Developing Physical Skills

Developing Physical Skills

11 January 2021

Physical skills are linked to the development of cognition. Catching, throwing and kicking are skills necessary for sports skills but also necessary for mastering the skills of writing, reading, rhythm and timing along with the ability to judge speed, distance and direction.

Hand-eye coordination is the ability of the vision system to co-ordinate the information received through the eyes to control, guide and direct the hands to accomplish a task such as writing or catching a ball. Hand-eye co-ordination uses the eyes to direct attention and the hands to execute a task.  The same could be said for foot-eye coordination.

It is important we expose children to many different activities that will help develop these specific skills.  Using their feet/hands and eyes are an important part of a child’s development, and ball handling skills also develop an awareness of preferred hand and foot.

Here's some practical skills to engage with children so they may practice and develop their physical skills:

  • Lie baby on his tummy and roll a toy in front of his eyes, across and toward and away – not only encourages eye movements but also upper body strength.
  • Use finger puppets, play finger games like ‘two little dicky birds”.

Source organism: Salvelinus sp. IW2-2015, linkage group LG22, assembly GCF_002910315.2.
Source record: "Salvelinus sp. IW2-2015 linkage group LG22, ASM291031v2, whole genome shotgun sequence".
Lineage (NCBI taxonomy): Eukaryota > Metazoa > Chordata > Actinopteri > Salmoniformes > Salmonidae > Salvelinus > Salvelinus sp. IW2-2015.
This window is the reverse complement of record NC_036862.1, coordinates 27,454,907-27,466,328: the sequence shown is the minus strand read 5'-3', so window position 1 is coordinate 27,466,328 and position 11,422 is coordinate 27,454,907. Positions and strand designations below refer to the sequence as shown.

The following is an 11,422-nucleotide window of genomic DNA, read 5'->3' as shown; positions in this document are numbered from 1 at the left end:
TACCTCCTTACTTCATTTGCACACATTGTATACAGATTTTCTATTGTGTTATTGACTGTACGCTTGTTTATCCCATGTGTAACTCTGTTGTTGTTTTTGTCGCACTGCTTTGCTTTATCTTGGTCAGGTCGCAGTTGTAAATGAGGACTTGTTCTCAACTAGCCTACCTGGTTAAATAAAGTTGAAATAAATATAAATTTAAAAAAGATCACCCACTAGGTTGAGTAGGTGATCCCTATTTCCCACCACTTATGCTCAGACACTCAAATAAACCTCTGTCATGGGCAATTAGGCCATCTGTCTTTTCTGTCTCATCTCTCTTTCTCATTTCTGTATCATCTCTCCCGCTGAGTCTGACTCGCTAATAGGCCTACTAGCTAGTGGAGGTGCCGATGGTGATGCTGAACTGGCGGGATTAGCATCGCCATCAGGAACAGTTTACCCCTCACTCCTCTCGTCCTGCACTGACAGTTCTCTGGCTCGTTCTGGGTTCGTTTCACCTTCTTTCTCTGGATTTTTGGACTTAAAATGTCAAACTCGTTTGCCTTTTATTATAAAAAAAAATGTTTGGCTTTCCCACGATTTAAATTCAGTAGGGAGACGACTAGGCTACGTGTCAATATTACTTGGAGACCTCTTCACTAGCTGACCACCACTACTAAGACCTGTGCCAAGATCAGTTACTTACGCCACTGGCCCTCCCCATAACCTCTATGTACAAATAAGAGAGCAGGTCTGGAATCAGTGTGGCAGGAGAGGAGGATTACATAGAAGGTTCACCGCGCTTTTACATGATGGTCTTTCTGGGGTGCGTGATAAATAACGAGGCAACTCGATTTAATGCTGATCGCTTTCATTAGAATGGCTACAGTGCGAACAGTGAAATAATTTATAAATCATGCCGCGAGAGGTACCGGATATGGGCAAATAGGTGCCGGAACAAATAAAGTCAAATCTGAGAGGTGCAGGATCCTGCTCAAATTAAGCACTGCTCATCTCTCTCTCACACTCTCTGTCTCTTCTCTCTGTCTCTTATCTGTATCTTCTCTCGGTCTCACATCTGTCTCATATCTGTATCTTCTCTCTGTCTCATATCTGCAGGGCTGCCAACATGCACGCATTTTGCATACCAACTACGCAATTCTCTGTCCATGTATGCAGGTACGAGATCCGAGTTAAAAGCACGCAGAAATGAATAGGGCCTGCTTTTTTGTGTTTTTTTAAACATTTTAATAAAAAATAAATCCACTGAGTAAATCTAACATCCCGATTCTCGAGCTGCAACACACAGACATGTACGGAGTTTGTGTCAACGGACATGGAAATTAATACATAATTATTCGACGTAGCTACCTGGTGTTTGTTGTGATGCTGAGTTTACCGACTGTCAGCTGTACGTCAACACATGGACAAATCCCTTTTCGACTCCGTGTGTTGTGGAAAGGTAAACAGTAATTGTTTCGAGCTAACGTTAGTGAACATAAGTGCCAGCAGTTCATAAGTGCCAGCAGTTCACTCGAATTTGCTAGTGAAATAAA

• Give children sticks or rulers and ask them to catch bubbles on them.
  • Use balloons and fly swats; hit the balloon up and down.
  • Play skittles.
  • Tell make believe stories without pictures; let them use their bodies and imagination, and talk about what they thought of and did.
  • Place a ball in a plastic bag and hang it from a hook – use a football for kicking practise or a smaller ball for hitting - you can also use it as a wrecking ball with skittles!
  • Feathers are great—allow them to fall down over your baby or older children can throw them up in the air (hands, on head, on foot, etc).
  • Play games with simple rules such as soccer or “Duck, Duck, Goose”.
  • Create obstacle courses either indoors or outdoors for children to balance, crawl, and climb over.
  • Visit the local park playground and allow children the time to explore.
  • Playing games such as “Simon Says” and introduce crossing the midline skills such as patting the left knee with the right hand.
  • Squeezing clothes pegs onto a piece of card or around a bucket encourages children to use fine motor skills and develop the muscles used to hold a writing instrument.